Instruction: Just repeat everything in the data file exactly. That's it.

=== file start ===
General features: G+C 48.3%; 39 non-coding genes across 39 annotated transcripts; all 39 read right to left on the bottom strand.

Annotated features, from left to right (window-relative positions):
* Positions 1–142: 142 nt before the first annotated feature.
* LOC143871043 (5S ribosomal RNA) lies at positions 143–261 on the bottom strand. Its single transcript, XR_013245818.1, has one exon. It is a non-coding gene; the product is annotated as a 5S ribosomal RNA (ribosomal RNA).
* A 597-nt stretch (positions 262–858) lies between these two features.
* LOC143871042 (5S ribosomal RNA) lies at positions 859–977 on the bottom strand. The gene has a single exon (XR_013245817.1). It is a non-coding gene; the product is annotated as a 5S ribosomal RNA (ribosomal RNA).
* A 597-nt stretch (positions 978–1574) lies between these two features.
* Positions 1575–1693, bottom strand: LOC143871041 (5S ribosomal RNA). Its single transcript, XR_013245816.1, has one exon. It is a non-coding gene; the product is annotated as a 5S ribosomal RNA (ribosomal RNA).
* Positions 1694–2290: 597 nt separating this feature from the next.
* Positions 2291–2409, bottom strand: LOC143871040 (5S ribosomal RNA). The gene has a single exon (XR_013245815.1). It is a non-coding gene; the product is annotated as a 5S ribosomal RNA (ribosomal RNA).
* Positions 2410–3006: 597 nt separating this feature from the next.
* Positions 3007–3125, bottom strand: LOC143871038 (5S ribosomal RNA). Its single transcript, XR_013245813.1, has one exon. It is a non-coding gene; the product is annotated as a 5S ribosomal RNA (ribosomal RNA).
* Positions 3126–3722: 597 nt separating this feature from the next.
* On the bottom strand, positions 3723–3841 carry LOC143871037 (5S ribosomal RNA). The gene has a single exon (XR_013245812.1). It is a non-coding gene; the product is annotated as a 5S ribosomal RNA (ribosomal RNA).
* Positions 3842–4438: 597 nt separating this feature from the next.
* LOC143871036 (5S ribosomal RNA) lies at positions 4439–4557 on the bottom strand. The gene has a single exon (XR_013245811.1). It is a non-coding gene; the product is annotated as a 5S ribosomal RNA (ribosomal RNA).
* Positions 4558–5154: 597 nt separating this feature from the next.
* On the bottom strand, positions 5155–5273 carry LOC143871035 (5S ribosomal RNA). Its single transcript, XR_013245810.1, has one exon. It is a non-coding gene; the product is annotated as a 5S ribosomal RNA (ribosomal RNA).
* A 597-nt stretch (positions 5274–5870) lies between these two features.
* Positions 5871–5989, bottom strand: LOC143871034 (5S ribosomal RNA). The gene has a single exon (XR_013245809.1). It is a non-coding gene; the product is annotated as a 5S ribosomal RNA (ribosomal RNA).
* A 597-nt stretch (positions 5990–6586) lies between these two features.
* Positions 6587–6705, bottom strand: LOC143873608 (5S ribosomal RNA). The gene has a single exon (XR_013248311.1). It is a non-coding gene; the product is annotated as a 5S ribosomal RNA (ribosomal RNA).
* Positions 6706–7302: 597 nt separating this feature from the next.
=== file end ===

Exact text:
General features: G+C 48.3%; 39 non-coding genes across 39 annotated transcripts; all 39 read right to left on the bottom strand.

Annotated features, from left to right (window-relative positions):
* Positions 1–142: 142 nt before the first annotated feature.
* LOC143871043 (5S ribosomal RNA) lies at positions 143–261 on the bottom strand. Its single transcript, XR_013245818.1, has one exon. It is a non-coding gene; the product is annotated as a 5S ribosomal RNA (ribosomal RNA).
* A 597-nt stretch (positions 262–858) lies between these two features.
* LOC143871042 (5S ribosomal RNA) lies at positions 859–977 on the bottom strand. The gene has a single exon (XR_013245817.1). It is a non-coding gene; the product is annotated as a 5S ribosomal RNA (ribosomal RNA).
* A 597-nt stretch (positions 978–1574) lies between these two features.
* Positions 1575–1693, bottom strand: LOC143871041 (5S ribosomal RNA). Its single transcript, XR_013245816.1, has one exon. It is a non-coding gene; the product is annotated as a 5S ribosomal RNA (ribosomal RNA).
* Positions 1694–2290: 597 nt separating this feature from the next.
* Positions 2291–2409, bottom strand: LOC143871040 (5S ribosomal RNA). The gene has a single exon (XR_013245815.1). It is a non-coding gene; the product is annotated as a 5S ribosomal RNA (ribosomal RNA).
* Positions 2410–3006: 597 nt separating this feature from the next.
* Positions 3007–3125, bottom strand: LOC143871038 (5S ribosomal RNA). Its single transcript, XR_013245813.1, has one exon. It is a non-coding gene; the product is annotated as a 5S ribosomal RNA (ribosomal RNA).
* Positions 3126–3722: 597 nt separating this feature from the next.
* On the bottom strand, positions 3723–3841 carry LOC143871037 (5S ribosomal RNA). The gene has a single exon (XR_013245812.1). It is a non-coding gene; the product is annotated as a 5S ribosomal RNA (ribosomal RNA).
* Positions 3842–4438: 597 nt separating this feature from the next.
* LOC143871036 (5S ribosomal RNA) lies at positions 4439–4557 on the bottom strand. The gene has a single exon (XR_013245811.1). It is a non-coding gene; the product is annotated as a 5S ribosomal RNA (ribosomal RNA).
* Positions 4558–5154: 597 nt separating this feature from the next.
* On the bottom strand, positions 5155–5273 carry LOC143871035 (5S ribosomal RNA). Its single transcript, XR_013245810.1, has one exon. It is a non-coding gene; the product is annotated as a 5S ribosomal RNA (ribosomal RNA).
* A 597-nt stretch (positions 5274–5870) lies between these two features.
* Positions 5871–5989, bottom strand: LOC143871034 (5S ribosomal RNA). The gene has a single exon (XR_013245809.1). It is a non-coding gene; the product is annotated as a 5S ribosomal RNA (ribosomal RNA).
* A 597-nt stretch (positions 5990–6586) lies between these two features.
* Positions 6587–6705, bottom strand: LOC143873608 (5S ribosomal RNA). The gene has a single exon (XR_013248311.1). It is a non-coding gene; the product is annotated as a 5S ribosomal RNA (ribosomal RNA).
* Positions 6706–7302: 597 nt separating this feature from the next.